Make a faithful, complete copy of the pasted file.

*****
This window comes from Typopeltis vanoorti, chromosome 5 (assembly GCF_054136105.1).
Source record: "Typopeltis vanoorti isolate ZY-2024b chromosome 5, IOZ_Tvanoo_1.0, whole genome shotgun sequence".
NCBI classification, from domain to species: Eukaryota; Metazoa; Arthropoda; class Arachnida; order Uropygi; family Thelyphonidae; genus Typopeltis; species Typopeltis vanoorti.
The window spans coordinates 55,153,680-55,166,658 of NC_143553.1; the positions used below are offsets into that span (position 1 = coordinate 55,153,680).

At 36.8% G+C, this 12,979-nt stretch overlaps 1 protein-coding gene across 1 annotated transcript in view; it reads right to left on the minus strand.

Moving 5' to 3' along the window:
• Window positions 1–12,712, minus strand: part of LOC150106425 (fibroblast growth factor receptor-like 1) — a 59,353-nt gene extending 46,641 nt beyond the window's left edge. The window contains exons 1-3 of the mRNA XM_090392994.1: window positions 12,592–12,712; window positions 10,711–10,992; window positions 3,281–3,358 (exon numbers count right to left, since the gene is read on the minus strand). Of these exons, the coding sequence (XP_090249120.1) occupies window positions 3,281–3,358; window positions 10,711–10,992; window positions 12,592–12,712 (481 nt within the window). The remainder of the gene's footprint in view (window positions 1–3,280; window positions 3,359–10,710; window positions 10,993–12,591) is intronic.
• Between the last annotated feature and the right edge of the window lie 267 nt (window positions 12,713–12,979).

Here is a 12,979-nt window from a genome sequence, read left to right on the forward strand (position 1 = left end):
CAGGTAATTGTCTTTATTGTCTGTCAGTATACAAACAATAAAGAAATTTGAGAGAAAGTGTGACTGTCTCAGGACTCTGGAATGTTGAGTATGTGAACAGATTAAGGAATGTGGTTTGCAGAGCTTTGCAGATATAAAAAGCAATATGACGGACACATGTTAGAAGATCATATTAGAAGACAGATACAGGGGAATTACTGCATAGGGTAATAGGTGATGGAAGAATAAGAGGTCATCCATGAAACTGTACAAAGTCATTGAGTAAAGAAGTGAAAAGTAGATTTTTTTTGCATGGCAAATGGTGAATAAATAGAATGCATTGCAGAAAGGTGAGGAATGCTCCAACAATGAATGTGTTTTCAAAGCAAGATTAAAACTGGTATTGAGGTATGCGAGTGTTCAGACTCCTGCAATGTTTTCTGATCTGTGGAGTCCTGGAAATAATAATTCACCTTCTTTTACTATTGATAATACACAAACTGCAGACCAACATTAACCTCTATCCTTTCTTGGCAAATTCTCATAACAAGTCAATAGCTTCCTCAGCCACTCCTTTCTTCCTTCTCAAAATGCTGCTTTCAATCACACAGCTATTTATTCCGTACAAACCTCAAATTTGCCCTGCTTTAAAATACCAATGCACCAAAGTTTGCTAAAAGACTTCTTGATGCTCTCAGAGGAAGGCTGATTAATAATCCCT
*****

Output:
This window comes from Typopeltis vanoorti, chromosome 5 (assembly GCF_054136105.1).
Source record: "Typopeltis vanoorti isolate ZY-2024b chromosome 5, IOZ_Tvanoo_1.0, whole genome shotgun sequence".
NCBI classification, from domain to species: Eukaryota; Metazoa; Arthropoda; class Arachnida; order Uropygi; family Thelyphonidae; genus Typopeltis; species Typopeltis vanoorti.
The window spans coordinates 55,153,680-55,166,658 of NC_143553.1; the positions used below are offsets into that span (position 1 = coordinate 55,153,680).

At 36.8% G+C, this 12,979-nt stretch overlaps 1 protein-coding gene across 1 annotated transcript in view; it reads right to left on the minus strand.

Moving 5' to 3' along the window:
• Window positions 1–12,712, minus strand: part of LOC150106425 (fibroblast growth factor receptor-like 1) — a 59,353-nt gene extending 46,641 nt beyond the window's left edge. The window contains exons 1-3 of the mRNA XM_090392994.1: window positions 12,592–12,712; window positions 10,711–10,992; window positions 3,281–3,358 (exon numbers count right to left, since the gene is read on the minus strand). Of these exons, the coding sequence (XP_090249120.1) occupies window positions 3,281–3,358; window positions 10,711–10,992; window positions 12,592–12,712 (481 nt within the window). The remainder of the gene's footprint in view (window positions 1–3,280; window positions 3,359–10,710; window positions 10,993–12,591) is intronic.
• Between the last annotated feature and the right edge of the window lie 267 nt (window positions 12,713–12,979).

Here is a 12,979-nt window from a genome sequence, read left to right on the forward strand (position 1 = left end):
CAGGTAATTGTCTTTATTGTCTGTCAGTATACAAACAATAAAGAAATTTGAGAGAAAGTGTGACTGTCTCAGGACTCTGGAATGTTGAGTATGTGAACAGATTAAGGAATGTGGTTTGCAGAGCTTTGCAGATATAAAAAGCAATATGACGGACACATGTTAGAAGATCATATTAGAAGACAGATACAGGGGAATTACTGCATAGGGTAATAGGTGATGGAAGAATAAGAGGTCATCCATGAAACTGTACAAAGTCATTGAGTAAAGAAGTGAAAAGTAGATTTTTTTTGCATGGCAAATGGTGAATAAATAGAATGCATTGCAGAAAGGTGAGGAATGCTCCAACAATGAATGTGTTTTCAAAGCAAGATTAAAACTGGTATTGAGGTATGCGAGTGTTCAGACTCCTGCAATGTTTTCTGATCTGTGGAGTCCTGGAAATAATAATTCACCTTCTTTTACTATTGATAATACACAAACTGCAGACCAACATTAACCTCTATCCTTTCTTGGCAAATTCTCATAACAAGTCAATAGCTTCCTCAGCCACTCCTTTCTTCCTTCTCAAAATGCTGCTTTCAATCACACAGCTATTTATTCCGTACAAACCTCAAATTTGCCCTGCTTTAAAATACCAATGCACCAAAGTTTGCTAAAAGACTTCTTGATGCTCTCAGAGGAAGGCTGATTAATAATCCCT